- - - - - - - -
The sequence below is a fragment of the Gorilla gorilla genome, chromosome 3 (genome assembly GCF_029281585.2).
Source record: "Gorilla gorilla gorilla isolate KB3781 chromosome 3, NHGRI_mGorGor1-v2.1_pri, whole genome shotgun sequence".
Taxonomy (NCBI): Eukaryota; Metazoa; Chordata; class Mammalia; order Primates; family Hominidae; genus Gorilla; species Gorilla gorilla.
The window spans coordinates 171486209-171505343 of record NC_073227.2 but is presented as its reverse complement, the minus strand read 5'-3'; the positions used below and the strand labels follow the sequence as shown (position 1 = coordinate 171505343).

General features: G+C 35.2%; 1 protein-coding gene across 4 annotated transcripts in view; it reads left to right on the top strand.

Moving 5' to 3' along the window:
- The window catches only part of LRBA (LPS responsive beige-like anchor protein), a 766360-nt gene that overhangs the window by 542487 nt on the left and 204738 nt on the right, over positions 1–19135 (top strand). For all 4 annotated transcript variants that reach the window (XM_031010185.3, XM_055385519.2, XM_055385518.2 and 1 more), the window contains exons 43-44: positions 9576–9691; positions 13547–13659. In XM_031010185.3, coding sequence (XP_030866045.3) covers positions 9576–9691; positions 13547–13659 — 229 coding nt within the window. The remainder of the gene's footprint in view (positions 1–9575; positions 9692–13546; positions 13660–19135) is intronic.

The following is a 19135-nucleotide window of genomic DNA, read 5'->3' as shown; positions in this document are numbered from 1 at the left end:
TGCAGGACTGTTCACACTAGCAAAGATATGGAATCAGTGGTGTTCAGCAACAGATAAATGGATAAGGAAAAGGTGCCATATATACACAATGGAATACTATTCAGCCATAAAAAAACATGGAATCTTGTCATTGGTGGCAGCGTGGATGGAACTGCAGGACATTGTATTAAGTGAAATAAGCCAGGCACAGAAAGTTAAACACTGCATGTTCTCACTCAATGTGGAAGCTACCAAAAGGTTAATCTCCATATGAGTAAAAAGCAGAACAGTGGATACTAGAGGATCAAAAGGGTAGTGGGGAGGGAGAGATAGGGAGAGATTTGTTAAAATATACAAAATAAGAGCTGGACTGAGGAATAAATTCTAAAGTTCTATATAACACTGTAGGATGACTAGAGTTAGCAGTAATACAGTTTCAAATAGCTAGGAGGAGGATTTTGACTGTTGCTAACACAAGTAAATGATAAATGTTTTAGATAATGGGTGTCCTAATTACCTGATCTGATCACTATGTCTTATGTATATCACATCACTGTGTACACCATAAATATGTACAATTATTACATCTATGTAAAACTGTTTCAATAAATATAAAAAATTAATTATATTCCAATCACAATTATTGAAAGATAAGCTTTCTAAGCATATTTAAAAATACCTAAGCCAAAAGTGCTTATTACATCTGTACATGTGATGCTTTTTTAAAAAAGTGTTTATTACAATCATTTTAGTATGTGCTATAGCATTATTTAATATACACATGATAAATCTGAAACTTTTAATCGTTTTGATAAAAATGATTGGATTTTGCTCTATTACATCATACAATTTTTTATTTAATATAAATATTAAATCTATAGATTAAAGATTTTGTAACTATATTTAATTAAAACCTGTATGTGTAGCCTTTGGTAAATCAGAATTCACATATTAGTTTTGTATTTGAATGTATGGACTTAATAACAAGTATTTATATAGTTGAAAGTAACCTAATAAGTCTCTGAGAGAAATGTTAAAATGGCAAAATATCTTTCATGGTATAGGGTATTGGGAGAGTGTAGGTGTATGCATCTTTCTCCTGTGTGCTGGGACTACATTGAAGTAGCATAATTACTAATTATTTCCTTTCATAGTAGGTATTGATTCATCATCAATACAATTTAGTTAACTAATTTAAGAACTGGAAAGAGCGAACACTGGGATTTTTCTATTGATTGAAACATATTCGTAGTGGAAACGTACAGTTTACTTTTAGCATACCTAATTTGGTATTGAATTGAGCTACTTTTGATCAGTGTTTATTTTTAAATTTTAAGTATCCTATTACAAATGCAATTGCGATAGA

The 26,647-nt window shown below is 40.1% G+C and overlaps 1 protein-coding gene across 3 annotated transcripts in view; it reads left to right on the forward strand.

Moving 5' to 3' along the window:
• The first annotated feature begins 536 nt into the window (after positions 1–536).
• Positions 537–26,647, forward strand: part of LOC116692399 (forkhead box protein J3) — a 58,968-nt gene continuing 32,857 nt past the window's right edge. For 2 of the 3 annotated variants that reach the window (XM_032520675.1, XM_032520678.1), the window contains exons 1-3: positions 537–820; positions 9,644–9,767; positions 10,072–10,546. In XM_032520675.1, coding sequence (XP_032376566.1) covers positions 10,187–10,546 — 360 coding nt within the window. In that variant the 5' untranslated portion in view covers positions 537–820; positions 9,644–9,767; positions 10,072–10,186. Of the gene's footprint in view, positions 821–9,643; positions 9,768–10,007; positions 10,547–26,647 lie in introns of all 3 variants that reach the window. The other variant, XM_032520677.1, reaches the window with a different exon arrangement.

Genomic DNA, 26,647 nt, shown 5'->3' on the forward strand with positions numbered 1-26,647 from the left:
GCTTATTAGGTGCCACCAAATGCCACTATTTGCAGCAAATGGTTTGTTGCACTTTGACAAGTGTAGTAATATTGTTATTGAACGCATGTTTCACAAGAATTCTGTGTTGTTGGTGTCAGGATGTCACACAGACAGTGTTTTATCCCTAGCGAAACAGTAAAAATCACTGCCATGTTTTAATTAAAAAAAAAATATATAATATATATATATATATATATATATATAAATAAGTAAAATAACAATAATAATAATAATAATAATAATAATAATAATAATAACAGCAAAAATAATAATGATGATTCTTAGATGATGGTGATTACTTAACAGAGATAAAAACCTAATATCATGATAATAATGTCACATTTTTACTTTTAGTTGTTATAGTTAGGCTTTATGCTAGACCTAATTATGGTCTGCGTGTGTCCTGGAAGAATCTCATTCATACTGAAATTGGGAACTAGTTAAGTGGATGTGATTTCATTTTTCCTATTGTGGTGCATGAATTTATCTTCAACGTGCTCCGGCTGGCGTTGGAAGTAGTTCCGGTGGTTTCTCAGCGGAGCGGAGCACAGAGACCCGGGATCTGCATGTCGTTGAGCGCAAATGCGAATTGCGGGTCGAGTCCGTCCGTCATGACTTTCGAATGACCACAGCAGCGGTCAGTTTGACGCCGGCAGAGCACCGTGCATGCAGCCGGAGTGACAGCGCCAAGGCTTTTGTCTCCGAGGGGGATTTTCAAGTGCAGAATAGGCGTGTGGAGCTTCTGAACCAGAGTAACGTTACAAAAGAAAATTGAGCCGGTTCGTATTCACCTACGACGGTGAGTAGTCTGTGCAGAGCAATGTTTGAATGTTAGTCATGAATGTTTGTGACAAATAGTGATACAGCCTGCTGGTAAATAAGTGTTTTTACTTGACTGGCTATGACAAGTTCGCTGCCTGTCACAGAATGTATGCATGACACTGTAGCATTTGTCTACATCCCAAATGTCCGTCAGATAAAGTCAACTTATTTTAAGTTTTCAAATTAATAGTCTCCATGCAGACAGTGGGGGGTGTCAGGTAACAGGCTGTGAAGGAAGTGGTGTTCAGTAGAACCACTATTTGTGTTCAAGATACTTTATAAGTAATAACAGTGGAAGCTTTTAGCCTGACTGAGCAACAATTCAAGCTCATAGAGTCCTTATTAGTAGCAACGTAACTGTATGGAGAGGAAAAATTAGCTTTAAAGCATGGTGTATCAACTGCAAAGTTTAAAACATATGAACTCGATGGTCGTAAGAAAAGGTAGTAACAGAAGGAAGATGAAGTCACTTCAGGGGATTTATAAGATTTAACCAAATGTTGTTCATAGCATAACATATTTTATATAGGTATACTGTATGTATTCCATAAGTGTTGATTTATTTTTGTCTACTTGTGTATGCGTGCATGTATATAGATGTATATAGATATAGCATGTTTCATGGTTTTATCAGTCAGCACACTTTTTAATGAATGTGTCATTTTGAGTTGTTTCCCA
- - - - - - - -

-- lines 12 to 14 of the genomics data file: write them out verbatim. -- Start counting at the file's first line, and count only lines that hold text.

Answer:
• The first annotated feature begins 536 nt into the window (after positions 1–536).
• Positions 537–26,647, forward strand: part of LOC116692399 (forkhead box protein J3) — a 58,968-nt gene continuing 32,857 nt past the window's right edge. For 2 of the 3 annotated variants that reach the window (XM_032520675.1, XM_032520678.1), the window contains exons 1-3: positions 537–820; positions 9,644–9,767; positions 10,072–10,546. In XM_032520675.1, coding sequence (XP_032376566.1) covers positions 10,187–10,546 — 360 coding nt within the window. In that variant the 5' untranslated portion in view covers positions 537–820; positions 9,644–9,767; positions 10,072–10,186. Of the gene's footprint in view, positions 821–9,643; positions 9,768–10,007; positions 10,547–26,647 lie in introns of all 3 variants that reach the window. The other variant, XM_032520677.1, reaches the window with a different exon arrangement.

Genomic DNA, 26,647 nt, shown 5'->3' on the forward strand with positions numbered 1-26,647 from the left: